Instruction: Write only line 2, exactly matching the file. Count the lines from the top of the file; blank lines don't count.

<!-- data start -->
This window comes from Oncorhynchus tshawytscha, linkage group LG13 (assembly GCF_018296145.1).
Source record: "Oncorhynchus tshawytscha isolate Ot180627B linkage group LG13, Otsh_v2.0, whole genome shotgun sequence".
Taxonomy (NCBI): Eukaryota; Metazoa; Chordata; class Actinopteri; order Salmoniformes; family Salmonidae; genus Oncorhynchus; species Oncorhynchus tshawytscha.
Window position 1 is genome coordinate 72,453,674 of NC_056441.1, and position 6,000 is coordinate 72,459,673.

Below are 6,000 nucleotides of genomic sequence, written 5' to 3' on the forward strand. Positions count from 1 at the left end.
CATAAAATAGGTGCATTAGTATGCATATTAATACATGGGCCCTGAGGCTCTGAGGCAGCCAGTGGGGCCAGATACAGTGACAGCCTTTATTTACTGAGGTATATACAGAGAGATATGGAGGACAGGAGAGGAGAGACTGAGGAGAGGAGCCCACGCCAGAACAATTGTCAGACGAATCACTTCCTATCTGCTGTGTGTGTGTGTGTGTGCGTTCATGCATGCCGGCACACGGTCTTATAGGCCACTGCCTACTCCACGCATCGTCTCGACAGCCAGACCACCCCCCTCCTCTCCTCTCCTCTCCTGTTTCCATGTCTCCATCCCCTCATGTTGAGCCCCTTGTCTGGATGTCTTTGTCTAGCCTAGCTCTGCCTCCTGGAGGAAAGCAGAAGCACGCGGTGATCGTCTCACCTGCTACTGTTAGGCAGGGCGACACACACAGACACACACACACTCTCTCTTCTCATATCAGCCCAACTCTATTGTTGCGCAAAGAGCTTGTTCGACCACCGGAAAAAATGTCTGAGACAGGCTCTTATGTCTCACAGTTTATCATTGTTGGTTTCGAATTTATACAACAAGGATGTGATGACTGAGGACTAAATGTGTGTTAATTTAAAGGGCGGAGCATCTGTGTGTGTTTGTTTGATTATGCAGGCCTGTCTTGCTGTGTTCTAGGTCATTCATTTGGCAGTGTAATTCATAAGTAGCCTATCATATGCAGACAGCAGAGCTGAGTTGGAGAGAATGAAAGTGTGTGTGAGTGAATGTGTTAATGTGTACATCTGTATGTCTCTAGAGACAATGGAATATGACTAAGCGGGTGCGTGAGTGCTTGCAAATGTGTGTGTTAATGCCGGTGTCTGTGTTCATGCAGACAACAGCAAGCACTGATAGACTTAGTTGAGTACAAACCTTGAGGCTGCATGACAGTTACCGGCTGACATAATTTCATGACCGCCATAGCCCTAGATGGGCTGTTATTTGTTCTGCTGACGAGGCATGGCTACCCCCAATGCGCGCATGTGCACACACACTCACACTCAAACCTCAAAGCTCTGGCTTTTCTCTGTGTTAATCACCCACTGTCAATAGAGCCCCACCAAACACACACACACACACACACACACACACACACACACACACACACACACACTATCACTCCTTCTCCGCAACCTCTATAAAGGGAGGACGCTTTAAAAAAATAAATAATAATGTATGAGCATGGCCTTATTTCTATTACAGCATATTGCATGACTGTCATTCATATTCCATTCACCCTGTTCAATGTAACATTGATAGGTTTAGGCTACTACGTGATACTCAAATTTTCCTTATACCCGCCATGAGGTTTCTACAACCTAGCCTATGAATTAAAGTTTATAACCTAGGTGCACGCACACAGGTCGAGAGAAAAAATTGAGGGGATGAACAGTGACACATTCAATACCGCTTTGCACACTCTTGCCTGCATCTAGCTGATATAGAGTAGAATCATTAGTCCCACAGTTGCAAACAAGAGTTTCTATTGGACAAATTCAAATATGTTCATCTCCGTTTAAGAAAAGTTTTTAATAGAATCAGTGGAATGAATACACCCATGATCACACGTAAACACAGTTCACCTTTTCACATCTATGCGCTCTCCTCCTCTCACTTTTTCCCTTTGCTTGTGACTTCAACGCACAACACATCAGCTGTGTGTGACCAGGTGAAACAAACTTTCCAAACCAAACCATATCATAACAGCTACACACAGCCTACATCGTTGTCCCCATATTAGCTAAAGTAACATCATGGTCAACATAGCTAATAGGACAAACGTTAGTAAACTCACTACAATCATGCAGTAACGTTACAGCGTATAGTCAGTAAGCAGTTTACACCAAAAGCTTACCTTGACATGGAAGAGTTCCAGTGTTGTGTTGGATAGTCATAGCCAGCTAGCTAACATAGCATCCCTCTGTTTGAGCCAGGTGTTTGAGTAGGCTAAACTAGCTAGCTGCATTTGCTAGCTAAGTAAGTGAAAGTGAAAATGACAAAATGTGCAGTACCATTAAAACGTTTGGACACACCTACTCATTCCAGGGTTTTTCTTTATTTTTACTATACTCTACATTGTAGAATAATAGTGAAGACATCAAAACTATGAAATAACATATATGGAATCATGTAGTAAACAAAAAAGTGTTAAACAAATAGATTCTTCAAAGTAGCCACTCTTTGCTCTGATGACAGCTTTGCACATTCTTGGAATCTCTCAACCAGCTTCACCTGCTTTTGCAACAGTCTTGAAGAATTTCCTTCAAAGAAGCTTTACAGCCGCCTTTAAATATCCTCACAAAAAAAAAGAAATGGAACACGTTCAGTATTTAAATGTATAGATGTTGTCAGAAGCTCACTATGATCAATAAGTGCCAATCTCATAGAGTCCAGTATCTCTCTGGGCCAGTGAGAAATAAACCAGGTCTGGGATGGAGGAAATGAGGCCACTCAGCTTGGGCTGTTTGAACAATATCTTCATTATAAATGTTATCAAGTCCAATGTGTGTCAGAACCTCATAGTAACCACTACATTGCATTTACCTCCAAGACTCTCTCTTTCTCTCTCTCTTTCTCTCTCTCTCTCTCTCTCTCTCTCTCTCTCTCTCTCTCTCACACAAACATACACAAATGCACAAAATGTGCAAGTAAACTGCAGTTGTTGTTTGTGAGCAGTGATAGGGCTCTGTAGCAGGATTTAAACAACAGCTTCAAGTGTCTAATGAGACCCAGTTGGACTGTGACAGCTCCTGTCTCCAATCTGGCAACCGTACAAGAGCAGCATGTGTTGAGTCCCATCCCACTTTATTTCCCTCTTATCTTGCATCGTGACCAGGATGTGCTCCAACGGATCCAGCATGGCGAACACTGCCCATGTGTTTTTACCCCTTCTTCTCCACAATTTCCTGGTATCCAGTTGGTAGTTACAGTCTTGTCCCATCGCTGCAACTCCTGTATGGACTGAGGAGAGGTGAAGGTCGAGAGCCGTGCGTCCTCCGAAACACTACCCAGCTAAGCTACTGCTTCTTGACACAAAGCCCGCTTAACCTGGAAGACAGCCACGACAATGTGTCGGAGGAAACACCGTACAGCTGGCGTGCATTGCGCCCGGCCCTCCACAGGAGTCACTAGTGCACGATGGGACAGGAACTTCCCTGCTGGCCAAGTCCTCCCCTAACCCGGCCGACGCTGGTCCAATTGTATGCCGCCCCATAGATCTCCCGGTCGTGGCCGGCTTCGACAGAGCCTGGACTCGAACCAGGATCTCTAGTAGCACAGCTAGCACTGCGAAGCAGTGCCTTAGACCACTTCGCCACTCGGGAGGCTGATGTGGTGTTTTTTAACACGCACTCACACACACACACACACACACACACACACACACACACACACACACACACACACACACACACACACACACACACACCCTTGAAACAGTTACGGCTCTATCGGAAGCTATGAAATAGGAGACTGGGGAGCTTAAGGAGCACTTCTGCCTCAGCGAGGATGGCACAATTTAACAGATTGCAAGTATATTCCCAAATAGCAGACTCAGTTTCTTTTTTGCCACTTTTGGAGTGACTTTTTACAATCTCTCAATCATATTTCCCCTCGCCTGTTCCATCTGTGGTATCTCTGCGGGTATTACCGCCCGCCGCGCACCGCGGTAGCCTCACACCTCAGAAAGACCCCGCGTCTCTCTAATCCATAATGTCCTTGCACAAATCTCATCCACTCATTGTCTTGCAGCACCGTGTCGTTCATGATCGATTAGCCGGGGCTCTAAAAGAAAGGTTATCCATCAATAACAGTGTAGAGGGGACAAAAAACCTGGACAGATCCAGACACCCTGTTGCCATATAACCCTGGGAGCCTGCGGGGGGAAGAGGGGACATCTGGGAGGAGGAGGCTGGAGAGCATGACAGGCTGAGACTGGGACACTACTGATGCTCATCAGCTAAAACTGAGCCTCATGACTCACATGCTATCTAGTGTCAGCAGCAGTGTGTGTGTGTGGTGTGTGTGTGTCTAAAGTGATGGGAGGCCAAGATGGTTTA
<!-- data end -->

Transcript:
Source record: "Oncorhynchus tshawytscha isolate Ot180627B linkage group LG13, Otsh_v2.0, whole genome shotgun sequence".